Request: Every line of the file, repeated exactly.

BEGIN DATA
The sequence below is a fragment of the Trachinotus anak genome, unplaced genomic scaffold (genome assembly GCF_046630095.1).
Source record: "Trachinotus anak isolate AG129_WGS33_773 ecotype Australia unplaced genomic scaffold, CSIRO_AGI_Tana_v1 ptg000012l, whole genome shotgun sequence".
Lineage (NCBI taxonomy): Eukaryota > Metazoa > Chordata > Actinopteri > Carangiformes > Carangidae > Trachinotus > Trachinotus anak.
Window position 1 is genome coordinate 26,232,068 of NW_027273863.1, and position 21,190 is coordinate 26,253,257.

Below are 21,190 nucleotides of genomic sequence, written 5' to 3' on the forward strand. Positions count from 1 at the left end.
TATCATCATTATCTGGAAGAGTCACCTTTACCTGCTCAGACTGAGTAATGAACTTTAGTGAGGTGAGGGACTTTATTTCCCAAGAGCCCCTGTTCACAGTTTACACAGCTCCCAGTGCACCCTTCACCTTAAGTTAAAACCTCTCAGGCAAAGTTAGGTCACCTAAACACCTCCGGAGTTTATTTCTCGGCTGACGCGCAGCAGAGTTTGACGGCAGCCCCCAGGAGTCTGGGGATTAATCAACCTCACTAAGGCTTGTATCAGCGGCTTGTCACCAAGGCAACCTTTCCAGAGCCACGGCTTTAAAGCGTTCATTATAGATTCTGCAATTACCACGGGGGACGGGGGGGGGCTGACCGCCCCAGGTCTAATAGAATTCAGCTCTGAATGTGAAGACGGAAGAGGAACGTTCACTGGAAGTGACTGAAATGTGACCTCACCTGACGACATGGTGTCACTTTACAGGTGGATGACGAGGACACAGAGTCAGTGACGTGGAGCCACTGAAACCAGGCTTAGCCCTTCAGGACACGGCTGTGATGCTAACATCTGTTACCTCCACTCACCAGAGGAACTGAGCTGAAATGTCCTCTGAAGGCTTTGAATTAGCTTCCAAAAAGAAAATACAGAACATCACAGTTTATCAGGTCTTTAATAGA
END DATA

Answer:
The sequence below is a fragment of the Trachinotus anak genome, unplaced genomic scaffold (genome assembly GCF_046630095.1).
Source record: "Trachinotus anak isolate AG129_WGS33_773 ecotype Australia unplaced genomic scaffold, CSIRO_AGI_Tana_v1 ptg000012l, whole genome shotgun sequence".
Lineage (NCBI taxonomy): Eukaryota > Metazoa > Chordata > Actinopteri > Carangiformes > Carangidae > Trachinotus > Trachinotus anak.
Window position 1 is genome coordinate 26,232,068 of NW_027273863.1, and position 21,190 is coordinate 26,253,257.

Below are 21,190 nucleotides of genomic sequence, written 5' to 3' on the forward strand. Positions count from 1 at the left end.
TATCATCATTATCTGGAAGAGTCACCTTTACCTGCTCAGACTGAGTAATGAACTTTAGTGAGGTGAGGGACTTTATTTCCCAAGAGCCCCTGTTCACAGTTTACACAGCTCCCAGTGCACCCTTCACCTTAAGTTAAAACCTCTCAGGCAAAGTTAGGTCACCTAAACACCTCCGGAGTTTATTTCTCGGCTGACGCGCAGCAGAGTTTGACGGCAGCCCCCAGGAGTCTGGGGATTAATCAACCTCACTAAGGCTTGTATCAGCGGCTTGTCACCAAGGCAACCTTTCCAGAGCCACGGCTTTAAAGCGTTCATTATAGATTCTGCAATTACCACGGGGGACGGGGGGGGGCTGACCGCCCCAGGTCTAATAGAATTCAGCTCTGAATGTGAAGACGGAAGAGGAACGTTCACTGGAAGTGACTGAAATGTGACCTCACCTGACGACATGGTGTCACTTTACAGGTGGATGACGAGGACACAGAGTCAGTGACGTGGAGCCACTGAAACCAGGCTTAGCCCTTCAGGACACGGCTGTGATGCTAACATCTGTTACCTCCACTCACCAGAGGAACTGAGCTGAAATGTCCTCTGAAGGCTTTGAATTAGCTTCCAAAAAGAAAATACAGAACATCACAGTTTATCAGGTCTTTAATAGA